How to use the switch case statement in java

Source: Internet
Author: User
Tags case statement constant switch case

Switch syntax

The code is as follows:

Switch (expression)
Case constant expression 1: Statement 1;
Case constant expression 2: Statement 2;
Default: statement;

Default is to execute it if there is no matching case. default is not required.
The statement after case does not need braces.
The conditions for the switch statement can be int, byte, char, or short, but cannot be of other types.
Once the case matches, the subsequent program code will be executed sequentially, regardless of whether the subsequent case matches or not until the break is met. This feature allows several cases to execute Unified statements.


The code is as follows:

Public class SwitchDemo {

Public static void main (String [] args ){
System. out. println (switchTest (4); // 55

Private static int switchTest (int key ){

Int value = 0;
Switch (key ){
Case 1:
Value = 11;
Case 2:
Value = 22;
Case 3:
Value = 33;
Case 4:
Value = 44;
Value = 55;

Return value;

Output: 55

Switch-case considerations

The following is a simple method of switch:

The code is as follows:
Switch (){
Case B;

The value in part A must be of the int type, or can be automatically converted to the int type expression. That is to say, part A can be of the byte/short/char/int type.
It should be emphasized that the value of Part B in the program must be a single byte/short/char/int type value or a final type variable.
However, final variables also have requirements, that is, they must be constants during compilation. For more information, see the following program section:
Final int a = 0;
Final int B;
The second statement is a variable that cannot be recognized during compilation because it is not initialized. Of course, this statement is also incorrect.
Therefore, the value after case can be a constant value or a final value.

Let's look at the following section:

The code is as follows:

Public class TestSwitch {
Public static void main (String [] args ){
Byte a = 11;
Switch (a) {// C
Case 11: System. out. println ("11"); break;
Case 225: System. out. println ("11"); break; // D

Is the code correct? The answer is No. Although it is valid in C, that is, the value of the byte type can appear in the switch, but the statement at D, that is, the value after the second case, is 225, which exceeds the byte range, so it is incorrect. The value after case cannot be repeated. Therefore, pay attention to it.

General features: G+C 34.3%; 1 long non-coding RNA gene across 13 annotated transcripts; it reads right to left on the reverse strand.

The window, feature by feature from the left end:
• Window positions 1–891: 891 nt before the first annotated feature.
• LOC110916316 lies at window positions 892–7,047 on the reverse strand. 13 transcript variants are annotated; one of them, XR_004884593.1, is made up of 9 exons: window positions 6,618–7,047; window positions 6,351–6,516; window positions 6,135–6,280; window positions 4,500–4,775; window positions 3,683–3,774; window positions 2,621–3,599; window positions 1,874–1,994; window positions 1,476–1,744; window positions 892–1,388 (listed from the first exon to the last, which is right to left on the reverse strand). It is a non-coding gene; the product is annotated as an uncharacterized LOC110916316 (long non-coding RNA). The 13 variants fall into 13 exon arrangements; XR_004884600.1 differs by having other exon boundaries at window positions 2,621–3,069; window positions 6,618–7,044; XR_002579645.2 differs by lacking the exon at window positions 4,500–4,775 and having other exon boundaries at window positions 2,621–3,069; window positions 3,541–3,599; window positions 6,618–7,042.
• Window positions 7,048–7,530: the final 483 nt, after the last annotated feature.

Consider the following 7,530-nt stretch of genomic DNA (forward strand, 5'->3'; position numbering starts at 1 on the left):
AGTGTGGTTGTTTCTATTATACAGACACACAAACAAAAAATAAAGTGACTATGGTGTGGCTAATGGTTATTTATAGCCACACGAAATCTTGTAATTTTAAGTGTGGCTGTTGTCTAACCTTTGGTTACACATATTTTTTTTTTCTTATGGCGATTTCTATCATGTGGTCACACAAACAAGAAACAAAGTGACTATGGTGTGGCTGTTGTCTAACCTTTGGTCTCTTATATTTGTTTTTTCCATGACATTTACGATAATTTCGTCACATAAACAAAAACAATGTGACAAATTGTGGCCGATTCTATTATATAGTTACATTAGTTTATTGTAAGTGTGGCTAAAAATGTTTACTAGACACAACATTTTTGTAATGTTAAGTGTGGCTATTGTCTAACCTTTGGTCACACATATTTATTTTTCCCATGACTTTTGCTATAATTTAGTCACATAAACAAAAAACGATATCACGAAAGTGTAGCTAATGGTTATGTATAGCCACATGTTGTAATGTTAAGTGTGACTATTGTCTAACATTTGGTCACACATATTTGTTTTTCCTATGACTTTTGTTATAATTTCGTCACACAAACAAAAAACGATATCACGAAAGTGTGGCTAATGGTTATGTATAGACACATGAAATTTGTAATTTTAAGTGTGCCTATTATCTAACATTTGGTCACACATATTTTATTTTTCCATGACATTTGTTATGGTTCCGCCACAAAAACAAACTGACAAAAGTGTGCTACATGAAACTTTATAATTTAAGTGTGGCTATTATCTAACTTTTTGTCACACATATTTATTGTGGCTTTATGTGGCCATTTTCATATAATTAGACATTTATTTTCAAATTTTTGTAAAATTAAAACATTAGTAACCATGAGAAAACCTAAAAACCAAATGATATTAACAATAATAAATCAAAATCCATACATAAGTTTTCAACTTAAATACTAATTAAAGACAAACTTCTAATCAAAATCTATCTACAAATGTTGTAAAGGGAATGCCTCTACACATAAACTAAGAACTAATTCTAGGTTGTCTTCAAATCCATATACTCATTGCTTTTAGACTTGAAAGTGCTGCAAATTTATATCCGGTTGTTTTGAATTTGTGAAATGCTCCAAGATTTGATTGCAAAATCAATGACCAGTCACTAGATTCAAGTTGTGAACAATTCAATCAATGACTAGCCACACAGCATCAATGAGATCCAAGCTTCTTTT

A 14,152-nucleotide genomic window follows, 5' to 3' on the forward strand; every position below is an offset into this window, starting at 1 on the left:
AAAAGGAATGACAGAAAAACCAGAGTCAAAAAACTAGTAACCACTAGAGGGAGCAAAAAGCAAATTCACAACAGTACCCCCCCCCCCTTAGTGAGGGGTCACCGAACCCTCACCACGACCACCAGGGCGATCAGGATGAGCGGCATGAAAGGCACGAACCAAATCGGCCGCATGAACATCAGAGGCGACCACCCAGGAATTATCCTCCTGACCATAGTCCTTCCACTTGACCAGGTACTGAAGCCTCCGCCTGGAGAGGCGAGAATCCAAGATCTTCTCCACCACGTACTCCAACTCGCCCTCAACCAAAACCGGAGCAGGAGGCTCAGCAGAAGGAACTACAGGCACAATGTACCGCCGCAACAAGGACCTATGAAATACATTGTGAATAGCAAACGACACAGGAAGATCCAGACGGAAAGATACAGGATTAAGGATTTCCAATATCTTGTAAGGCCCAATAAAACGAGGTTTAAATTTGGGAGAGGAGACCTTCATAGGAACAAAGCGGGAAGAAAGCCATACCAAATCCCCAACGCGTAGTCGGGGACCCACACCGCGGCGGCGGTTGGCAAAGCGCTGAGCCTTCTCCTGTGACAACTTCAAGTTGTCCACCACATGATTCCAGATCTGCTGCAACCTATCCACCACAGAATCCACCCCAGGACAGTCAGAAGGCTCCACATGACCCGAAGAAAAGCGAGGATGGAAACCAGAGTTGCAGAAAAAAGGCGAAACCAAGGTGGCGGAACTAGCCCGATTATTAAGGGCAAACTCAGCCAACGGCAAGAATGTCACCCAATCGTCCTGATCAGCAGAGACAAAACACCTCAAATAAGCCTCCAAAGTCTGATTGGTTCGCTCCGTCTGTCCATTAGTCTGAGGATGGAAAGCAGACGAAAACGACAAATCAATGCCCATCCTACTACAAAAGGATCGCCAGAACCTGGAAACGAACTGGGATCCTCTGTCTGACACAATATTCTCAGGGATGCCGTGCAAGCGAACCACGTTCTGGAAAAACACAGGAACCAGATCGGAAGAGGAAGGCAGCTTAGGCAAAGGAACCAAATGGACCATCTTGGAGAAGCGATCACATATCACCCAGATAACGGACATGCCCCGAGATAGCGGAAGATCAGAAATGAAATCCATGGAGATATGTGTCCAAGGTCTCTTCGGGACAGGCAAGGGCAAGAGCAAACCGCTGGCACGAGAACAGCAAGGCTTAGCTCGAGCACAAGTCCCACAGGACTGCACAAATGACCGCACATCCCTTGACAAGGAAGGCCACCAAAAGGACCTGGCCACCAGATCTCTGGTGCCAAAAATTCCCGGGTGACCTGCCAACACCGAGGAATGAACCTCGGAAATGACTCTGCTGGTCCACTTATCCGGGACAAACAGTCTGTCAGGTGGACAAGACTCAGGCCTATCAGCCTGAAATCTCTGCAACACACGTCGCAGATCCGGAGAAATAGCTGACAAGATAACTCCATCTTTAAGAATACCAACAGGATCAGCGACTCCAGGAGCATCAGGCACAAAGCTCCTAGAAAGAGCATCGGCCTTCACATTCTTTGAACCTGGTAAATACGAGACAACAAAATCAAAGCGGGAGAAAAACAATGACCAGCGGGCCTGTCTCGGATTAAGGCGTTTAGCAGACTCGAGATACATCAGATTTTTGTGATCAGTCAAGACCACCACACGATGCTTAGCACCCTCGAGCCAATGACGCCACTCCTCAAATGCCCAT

In addition, the easiest thing to ignore when using the switch-case method is to forget to write the break statement after each case is processed. So what are the consequences? The following small program section will tell you:

The code is as follows:
Public class TestSwitchCase {
Public static void main (String [] args ){
Byte a = 2;
Switch (){
Case 1: System. out. println ("");
Case 2: System. out. println ("B ");
Case 3: System. out. println ("C ");
Case 4: System. out. println ("D ");
Default: System. out. println ("default ");
========= The output result is:

Have you seen it? Even the default command is executed. Pay attention to the end character break; then OK.

A cannot be A variable in case.

In Java switch case, because switch case and if-else work differently, some companies may avoid using if-else and use the switch case method to solve the problem.

In jdk1.6:

The code is as follows:

Int I = "test". hashcode ();

String s = "test ";

Switch (s. hashcode ()){

Case I: System. out. println ("bad ");

} // This method is not supported. Compilation fails because I is a variable.


This function may be supported in jdk1.7.

However, the problem cannot be solved simply because many enterprises are not using version 1.7.

It's okay to come up with a solution in front of the computer. It should be feasible to solve the problem of case not using variables in jdk1.6.

Code on

The code is as follows:

Public class TestHash {

* Comments:
* @ Author Jacky
* Chinese:
* @ Param args
Public static void main (String [] args ){

String s = "test ";


Int I = "test". hashCode ();


Switch ("test1". hashCode () = I? 1:1) * ("test2". hashCode () = I? 2: 1) * (s. hashCode () = I? 3: 1 )){

Case 1: System. out. println ("not good"); break;

Case 2: System. out. println ("not good"); break;

Case 3: System. out. println ("good"); break;


Default: System. out. print (4); break;

} // Switch

} // Main


} // Class


OK, I am running, and the running result is print good

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